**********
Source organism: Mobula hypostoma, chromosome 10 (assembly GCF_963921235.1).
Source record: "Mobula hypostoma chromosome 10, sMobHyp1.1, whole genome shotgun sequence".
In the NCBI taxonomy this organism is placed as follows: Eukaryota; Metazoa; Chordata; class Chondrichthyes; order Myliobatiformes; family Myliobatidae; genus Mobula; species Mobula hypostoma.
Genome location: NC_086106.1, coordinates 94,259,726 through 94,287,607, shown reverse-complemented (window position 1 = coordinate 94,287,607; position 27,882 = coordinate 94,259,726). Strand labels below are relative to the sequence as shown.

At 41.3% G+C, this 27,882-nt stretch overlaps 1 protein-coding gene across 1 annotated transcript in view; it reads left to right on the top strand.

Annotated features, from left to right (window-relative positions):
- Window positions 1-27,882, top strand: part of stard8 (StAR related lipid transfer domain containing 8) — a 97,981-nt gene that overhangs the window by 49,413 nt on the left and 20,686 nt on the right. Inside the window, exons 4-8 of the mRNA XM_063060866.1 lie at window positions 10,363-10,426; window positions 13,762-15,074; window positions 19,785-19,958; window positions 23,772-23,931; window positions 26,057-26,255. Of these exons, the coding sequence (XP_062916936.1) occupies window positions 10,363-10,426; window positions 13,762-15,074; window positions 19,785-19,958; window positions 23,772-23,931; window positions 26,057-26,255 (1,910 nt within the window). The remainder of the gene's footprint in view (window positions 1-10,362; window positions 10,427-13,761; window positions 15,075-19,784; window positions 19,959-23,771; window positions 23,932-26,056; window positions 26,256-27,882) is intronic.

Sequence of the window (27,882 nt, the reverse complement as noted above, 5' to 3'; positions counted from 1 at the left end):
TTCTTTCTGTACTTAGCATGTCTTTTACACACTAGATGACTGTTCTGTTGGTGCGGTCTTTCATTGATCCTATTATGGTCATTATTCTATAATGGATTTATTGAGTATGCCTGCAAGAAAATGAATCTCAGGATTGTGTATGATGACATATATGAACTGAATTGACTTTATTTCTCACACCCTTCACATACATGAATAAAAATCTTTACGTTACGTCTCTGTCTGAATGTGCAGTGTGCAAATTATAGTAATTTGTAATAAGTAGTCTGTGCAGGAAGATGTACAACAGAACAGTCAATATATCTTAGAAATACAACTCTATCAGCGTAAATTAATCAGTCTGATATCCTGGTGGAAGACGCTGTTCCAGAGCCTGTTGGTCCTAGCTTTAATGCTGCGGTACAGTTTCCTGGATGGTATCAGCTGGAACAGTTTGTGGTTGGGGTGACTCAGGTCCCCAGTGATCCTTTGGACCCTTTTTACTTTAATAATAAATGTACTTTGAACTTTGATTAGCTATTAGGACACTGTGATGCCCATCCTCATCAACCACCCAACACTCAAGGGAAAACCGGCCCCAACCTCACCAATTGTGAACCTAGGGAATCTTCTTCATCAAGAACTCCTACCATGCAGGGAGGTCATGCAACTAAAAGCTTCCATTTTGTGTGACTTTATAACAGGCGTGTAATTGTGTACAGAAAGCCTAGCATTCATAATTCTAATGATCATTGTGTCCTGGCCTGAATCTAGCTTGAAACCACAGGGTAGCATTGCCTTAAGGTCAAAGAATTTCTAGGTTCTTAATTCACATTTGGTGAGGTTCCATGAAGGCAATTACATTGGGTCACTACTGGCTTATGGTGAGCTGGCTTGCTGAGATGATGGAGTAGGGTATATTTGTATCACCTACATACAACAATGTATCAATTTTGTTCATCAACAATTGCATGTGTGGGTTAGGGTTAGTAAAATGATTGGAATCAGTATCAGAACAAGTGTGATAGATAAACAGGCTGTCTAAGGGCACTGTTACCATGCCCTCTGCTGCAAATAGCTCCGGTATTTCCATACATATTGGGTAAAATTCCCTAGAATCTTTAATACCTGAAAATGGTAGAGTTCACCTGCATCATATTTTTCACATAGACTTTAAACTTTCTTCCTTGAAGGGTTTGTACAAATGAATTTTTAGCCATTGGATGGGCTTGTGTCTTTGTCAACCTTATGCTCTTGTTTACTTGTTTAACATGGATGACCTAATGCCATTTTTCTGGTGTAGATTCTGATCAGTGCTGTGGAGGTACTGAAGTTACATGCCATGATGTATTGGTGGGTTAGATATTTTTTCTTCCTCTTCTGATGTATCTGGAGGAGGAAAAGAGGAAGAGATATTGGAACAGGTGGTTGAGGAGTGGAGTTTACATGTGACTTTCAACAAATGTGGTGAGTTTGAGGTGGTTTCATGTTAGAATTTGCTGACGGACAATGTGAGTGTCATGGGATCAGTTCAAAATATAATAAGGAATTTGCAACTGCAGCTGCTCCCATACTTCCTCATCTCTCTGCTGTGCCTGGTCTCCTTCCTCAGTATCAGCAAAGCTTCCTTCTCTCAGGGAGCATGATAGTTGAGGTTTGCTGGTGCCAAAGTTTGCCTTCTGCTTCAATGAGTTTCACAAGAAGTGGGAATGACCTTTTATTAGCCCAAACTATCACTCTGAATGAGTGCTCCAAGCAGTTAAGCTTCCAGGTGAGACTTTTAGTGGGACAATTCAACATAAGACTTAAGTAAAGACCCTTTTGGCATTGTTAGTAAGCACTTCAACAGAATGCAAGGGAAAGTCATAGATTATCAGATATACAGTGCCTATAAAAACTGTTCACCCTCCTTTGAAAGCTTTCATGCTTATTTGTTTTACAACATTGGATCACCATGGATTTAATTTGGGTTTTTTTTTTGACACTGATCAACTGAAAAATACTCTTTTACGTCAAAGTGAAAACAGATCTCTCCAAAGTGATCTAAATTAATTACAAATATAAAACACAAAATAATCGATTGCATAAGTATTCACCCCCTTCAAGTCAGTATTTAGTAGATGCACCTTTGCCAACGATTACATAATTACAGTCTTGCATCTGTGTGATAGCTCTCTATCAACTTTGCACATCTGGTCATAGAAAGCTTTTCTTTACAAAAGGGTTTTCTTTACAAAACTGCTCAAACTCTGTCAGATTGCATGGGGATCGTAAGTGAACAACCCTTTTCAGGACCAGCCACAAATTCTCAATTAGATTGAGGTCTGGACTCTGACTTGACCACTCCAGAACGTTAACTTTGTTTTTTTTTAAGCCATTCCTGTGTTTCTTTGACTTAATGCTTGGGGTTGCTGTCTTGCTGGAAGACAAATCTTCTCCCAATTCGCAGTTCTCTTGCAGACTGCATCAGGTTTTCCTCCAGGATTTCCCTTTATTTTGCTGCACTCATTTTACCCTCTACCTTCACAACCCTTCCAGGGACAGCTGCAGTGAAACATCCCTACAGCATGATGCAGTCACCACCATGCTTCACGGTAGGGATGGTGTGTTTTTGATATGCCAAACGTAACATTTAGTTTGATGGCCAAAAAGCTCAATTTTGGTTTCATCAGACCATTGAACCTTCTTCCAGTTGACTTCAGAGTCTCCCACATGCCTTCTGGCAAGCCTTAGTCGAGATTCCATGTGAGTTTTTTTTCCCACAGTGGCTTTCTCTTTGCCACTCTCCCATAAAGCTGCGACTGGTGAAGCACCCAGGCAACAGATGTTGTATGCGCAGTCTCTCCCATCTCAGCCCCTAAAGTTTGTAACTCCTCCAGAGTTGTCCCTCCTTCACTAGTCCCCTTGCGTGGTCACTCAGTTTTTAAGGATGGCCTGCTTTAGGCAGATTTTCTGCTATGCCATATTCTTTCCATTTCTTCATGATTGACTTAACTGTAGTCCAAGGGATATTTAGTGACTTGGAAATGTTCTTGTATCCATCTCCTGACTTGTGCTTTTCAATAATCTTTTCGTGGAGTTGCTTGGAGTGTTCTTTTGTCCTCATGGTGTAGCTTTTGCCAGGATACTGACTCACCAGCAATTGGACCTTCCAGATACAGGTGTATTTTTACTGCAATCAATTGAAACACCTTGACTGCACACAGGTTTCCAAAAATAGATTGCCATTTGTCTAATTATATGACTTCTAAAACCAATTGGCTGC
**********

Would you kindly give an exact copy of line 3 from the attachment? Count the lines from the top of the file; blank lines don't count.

In the NCBI taxonomy this organism is placed as follows: Eukaryota; Metazoa; Chordata; class Chondrichthyes; order Myliobatiformes; family Myliobatidae; genus Mobula; species Mobula hypostoma.